Eric Asboe, the art director of Public Space One, anticipated that the forum, consisting of a panel of art intellectuals and commercial gallery owners, would "pose a question of how we can all work for one another." Along with a dialogue about art fairs, the panel was set to discuss big-picture concepts about the meaning of art and culture.

"It's a way to sort of organize our impressions," Asboe said.

Roderick and Ippel said art fairs are set up for commerce, while art galleries are set up to challenge audience members to think about what they're looking at.

"Difficulty is useful," Ippel said. "It slows down the experience of pleasure."

The differences between art fairs and galleries are crucial discussion points for art intellectuals such as Roderick and Ippel, contributing to a long-standing dialogue with art and its history and its forms. During a discussion between the two, the artists said art fairs create a type of experience that may ask for less mental participation from the audience because the artisan's goal is to sell work.

"[The] artisan in a booth in a fair is right there to explain work and pitch it [in order to make a sale]," Roderick said.

And in a society that deeply values consumerism, commercial art allows messages to be passively consumed at a rapid pace, Roderick said. Because the values of an arts fair and the values of a gallery exhibition can differ so greatly, Roderick and Ippel questioned whether the word "art" can be used to umbrella both forms.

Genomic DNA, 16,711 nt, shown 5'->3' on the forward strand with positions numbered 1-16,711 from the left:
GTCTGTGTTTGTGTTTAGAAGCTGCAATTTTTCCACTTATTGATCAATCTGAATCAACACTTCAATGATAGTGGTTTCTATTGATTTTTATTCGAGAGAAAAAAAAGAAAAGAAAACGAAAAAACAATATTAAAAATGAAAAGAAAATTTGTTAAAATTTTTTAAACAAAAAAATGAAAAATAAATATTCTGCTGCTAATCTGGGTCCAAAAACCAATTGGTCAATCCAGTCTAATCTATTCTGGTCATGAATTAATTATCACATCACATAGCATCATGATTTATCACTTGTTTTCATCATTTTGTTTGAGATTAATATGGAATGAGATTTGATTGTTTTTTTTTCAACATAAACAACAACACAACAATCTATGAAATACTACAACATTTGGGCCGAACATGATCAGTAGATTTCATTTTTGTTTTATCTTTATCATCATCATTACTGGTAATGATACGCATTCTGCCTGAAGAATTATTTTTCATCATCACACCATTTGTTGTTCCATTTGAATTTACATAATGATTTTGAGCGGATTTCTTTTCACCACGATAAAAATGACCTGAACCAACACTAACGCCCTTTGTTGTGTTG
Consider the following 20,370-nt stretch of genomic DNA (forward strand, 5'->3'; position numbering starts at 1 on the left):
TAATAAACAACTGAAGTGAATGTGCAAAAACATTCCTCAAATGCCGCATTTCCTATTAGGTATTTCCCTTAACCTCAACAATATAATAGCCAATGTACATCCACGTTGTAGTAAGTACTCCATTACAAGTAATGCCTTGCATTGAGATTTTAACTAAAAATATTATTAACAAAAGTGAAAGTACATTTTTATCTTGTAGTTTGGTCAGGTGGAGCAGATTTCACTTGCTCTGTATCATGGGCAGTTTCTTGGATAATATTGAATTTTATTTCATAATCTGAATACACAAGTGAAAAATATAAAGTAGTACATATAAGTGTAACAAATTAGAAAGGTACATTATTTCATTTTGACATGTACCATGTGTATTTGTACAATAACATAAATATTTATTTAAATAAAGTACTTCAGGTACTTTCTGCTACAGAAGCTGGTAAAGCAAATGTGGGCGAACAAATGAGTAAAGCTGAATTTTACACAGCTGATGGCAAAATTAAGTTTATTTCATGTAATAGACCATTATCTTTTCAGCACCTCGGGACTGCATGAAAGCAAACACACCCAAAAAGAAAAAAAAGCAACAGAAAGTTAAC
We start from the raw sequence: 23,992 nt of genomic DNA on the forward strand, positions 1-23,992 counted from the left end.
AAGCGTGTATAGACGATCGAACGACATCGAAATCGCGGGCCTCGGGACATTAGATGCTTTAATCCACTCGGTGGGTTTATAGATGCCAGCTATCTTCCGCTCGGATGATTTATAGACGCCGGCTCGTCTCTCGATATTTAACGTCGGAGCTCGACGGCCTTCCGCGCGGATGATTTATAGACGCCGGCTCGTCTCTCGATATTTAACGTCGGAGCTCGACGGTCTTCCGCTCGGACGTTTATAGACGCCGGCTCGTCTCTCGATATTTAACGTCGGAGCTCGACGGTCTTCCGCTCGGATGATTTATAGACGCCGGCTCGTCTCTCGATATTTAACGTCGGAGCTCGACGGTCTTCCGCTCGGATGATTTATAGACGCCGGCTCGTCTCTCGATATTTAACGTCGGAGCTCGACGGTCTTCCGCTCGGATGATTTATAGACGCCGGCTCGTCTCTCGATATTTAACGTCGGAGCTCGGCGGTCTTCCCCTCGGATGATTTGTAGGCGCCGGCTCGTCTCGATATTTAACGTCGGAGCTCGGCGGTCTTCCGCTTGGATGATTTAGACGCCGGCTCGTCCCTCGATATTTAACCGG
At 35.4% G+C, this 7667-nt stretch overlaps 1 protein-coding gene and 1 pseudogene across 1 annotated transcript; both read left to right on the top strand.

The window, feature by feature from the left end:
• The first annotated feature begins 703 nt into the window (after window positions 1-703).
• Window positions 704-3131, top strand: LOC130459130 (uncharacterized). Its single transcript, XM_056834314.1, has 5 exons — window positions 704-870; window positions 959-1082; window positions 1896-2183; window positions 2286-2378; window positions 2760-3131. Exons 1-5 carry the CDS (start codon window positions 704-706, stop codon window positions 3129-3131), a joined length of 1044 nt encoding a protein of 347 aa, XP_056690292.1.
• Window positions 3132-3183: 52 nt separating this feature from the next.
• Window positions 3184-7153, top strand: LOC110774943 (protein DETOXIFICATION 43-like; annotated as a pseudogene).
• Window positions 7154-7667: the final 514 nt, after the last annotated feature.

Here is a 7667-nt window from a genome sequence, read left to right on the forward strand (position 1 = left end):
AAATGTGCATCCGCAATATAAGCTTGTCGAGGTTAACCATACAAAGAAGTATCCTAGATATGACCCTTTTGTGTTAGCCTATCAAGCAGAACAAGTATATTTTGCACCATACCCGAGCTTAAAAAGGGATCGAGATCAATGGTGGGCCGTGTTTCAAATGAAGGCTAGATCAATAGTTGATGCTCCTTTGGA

"The word 'art' is being used to describe it all," Roderick said.

The Iowa Summer of the Arts provides a good opportunity to "break apart and flatten the discussion," Roderick said.

Public Space One organizers invited staff members of the Iowa Arts Festival to participate in the forum, but because of the timing of the event, officials were unable to attend.

"It's totally the timing of it," said Lisa Barnes, the executive director of the Iowa Summer of the Arts. "I would definitely like to participate in some of the discussions at Public Space One in the future."

Engelbrecht said Hideous Beast's exhibit is a way to contribute to the discussion surrounding the Arts Festival.

"There is excitement when the art fair comes to town, and it's always a bit frustrating because you walk through and you want more of Iowa City's voice being represented," he said.

Hideous Beast's exhibit does not aim to detract from what the Arts Festival does but rather to think about it in a critical way, Engelbrecht said.

Engelbrecht said Iowa City has a rich community of artists and a top art school that could produce good participatory events that aren't on a "here to spend money so I can keep doing what I want to do" agenda.

"The expectation on our end is to raise awareness about art making that happens in Iowa City year round," Engelbrecht said.

Our Art Fair is free to the public during regular gallery hours and available on the website, for community members to ponder and define their own positions and relationships to art and culture. The artists will not be present in the gallery.